Punk at Forty: 1976 to Now


Journalists work like historians – we look for root causes, flash points, and key dates. History was unarguably made on June 4th 1976 in Manchester, when a couple of lads from The Buzzcocks put on the second ever gig to feature some anarchic bastards called the Sex Pistols.

We can state conclusively that punk really started there and then, with the Sex Pistols meteoric rise and their catastrophic fall. The subculture itself would follow, defiantly flaming out as the Eighties approached. Punks are still amongst us of course, and embers continued to smoulder, most notably in the hearts of the chosen few in that audience on June 4th.

I’m grateful to journalist Dave Nolan who sifted all the evidence from the thousands of people who claimed to be at a gig we know was only attended by up to forty people.

We know categorically that Morrissey was there. It wouldn’t be until 1982 that he formed The Smiths, and became the controversy courting cerebral crooner we still laud and lambast today.

Even more critically, Bernard Sumner and Peter Hook would go out the following day and buy guitars – later with Ian Curtis they would form the legendary Joy Division.
Their future manager, Tony Wilson, was also in the crowd. He would describe Joy Division as having a sound that was ‘Gothic compared to the mainstream’ and a blueprint for a brand new subculture was formed.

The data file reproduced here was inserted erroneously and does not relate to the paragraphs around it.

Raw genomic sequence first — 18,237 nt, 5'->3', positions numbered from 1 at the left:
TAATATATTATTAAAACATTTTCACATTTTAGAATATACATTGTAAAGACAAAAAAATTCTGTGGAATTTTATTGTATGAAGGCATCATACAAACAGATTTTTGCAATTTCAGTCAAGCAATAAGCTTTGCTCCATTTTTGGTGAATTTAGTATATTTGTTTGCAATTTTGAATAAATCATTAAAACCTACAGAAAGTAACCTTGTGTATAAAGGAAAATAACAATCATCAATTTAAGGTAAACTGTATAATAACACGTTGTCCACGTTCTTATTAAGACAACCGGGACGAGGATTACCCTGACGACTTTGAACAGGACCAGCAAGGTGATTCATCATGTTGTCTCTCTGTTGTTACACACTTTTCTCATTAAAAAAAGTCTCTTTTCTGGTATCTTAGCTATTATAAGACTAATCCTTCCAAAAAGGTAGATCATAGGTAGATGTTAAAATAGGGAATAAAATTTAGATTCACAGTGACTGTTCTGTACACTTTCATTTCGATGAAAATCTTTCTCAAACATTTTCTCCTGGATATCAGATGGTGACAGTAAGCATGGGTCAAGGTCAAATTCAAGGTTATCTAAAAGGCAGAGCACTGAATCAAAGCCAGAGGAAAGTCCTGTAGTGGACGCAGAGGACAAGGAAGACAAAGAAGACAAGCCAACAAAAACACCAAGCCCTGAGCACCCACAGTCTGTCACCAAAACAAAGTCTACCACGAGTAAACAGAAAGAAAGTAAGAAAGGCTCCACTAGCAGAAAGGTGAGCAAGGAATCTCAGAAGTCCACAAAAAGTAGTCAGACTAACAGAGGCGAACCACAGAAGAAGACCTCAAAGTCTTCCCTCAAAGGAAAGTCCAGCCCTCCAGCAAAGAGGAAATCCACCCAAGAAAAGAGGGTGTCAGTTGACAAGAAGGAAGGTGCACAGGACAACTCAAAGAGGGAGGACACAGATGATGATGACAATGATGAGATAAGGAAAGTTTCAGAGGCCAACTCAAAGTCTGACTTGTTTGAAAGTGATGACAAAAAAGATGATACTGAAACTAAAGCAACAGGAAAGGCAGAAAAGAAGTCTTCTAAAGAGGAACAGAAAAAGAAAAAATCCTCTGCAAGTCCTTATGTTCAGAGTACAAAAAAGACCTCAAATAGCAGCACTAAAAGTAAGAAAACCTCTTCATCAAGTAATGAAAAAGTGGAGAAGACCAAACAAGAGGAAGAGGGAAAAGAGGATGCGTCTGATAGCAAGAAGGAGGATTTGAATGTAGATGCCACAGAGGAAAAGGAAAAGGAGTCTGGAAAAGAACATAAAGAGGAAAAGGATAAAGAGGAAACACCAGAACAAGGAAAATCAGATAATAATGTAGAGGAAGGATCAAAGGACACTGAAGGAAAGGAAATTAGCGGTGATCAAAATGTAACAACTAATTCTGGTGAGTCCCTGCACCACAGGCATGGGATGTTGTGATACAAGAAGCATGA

Tony Wilson, 1991

The seeds of Goth, inheritor of the legacy of Punk as the UK’s dominant alternative subculture, were undoubtedly sown exactly forty years ago today. I hope you’ll put some punk on, spike your hawk up, and get those studded leathers out of the cupboard. Remember where it all began, and ensure it never comes to an end!

About The Blogging Goth

News, reviews and other articles written from the UK Goth subculture
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2 Responses to Punk at Forty: 1976 to Now

  1. mr kim jennings says:

    Although at the time I was a sort of normal kid (feel free to yawn) this was a bit of a shock to most of my contemporaries at the time. Come the next school disco some of my class mates attended dressed as those first Punks. The following year I became a Teddy Boy but with a darker edge, as I favoured black mixed with purple velvet collar on my drape jacket. When the Goth scene first became apparent in the early 1980s I noticed that there was a difference between Goth and Punk. Punk was more viva the revolution and Goth was more like stuff the revolution even though most early Goth bands started out as Punk.


  2. Pingback: Lady Gothique’s monthly blog roundup: June 2016 |

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